Early userspace support

Last update: 2004-12-20 tlh

“Early userspace” is a set of libraries and programs that provide various pieces of functionality that are important enough to be available while a Linux kernel is coming up, but that don’t need to be run inside the kernel itself.

It consists of several major infrastructure components:

  • gen_init_cpio, a program that builds a cpio-format archive containing a root filesystem image. This archive is compressed, and the compressed image is linked into the kernel image.
  • initramfs, a chunk of code that unpacks the compressed cpio image midway through the kernel boot process.
  • klibc, a userspace C library, currently packaged separately, that is optimized for correctness and small size.

The cpio file format used by initramfs is the “newc” (aka “cpio -H newc”) format, and is documented in the file “initramfs buffer format”. There are two ways to add an early userspace image: specify an existing cpio archive to be used as the image or have the kernel build process build the image from specifications.

CPIO ARCHIVE method

You can create a cpio archive that contains the early userspace image. Your cpio archive should be specified in CONFIG_INITRAMFS_SOURCE and it will be used directly. Only a single cpio file may be specified in CONFIG_INITRAMFS_SOURCE and directory and file names are not allowed in combination with a cpio archive.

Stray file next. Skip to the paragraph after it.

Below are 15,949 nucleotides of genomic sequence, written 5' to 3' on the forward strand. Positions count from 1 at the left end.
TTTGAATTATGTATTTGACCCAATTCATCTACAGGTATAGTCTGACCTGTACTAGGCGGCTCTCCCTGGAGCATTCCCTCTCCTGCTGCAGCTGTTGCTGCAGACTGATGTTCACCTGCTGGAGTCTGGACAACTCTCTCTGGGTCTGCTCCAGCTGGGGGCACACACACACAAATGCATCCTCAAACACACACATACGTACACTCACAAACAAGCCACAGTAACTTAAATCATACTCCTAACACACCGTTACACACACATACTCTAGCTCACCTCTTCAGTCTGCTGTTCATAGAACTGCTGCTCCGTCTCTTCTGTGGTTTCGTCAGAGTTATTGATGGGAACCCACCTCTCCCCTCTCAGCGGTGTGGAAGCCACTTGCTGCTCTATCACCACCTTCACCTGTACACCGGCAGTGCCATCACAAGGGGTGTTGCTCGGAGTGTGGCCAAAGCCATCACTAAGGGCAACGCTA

IMAGE BUILDING method

The kernel build process can also build an early userspace image from source parts rather than supplying a cpio archive. This method provides a way to create images with root-owned files even though the image was built by an unprivileged user.

The image is specified as one or more sources in CONFIG_INITRAMFS_SOURCE. Sources can be either directories or files - cpio archives are not allowed when building from sources.

A source directory will have it and all of its contents packaged. The specified directory name will be mapped to ‘/’. When packaging a directory, limited user and group ID translation can be performed. INITRAMFS_ROOT_UID can be set to a user ID that needs to be mapped to user root (0). INITRAMFS_ROOT_GID can be set to a group ID that needs to be mapped to group root (0).

A source file must be directives in the format required by the usr/gen_init_cpio utility (run ‘usr/gen_init_cpio -h’ to get the file format). The directives in the file will be passed directly to usr/gen_init_cpio.

When a combination of directories and files are specified then the initramfs image will be an aggregate of all of them. In this way a user can create a ‘root-image’ directory and install all files into it. Because device-special files cannot be created by a unprivileged user, special files can be listed in a ‘root-files’ file. Both ‘root-image’ and ‘root-files’ can be listed in CONFIG_INITRAMFS_SOURCE and a complete early userspace image can be built by an unprivileged user.

As a technical note, when directories and files are specified, the entire CONFIG_INITRAMFS_SOURCE is passed to usr/gen_initramfs.sh. This means that CONFIG_INITRAMFS_SOURCE can really be interpreted as any legal argument to gen_initramfs.sh. If a directory is specified as an argument then the contents are scanned, uid/gid translation is performed, and usr/gen_init_cpio file directives are output. If a directory is specified as an argument to usr/gen_initramfs.sh then the contents of the file are simply copied to the output. All of the output directives from directory scanning and file contents copying are processed by usr/gen_init_cpio.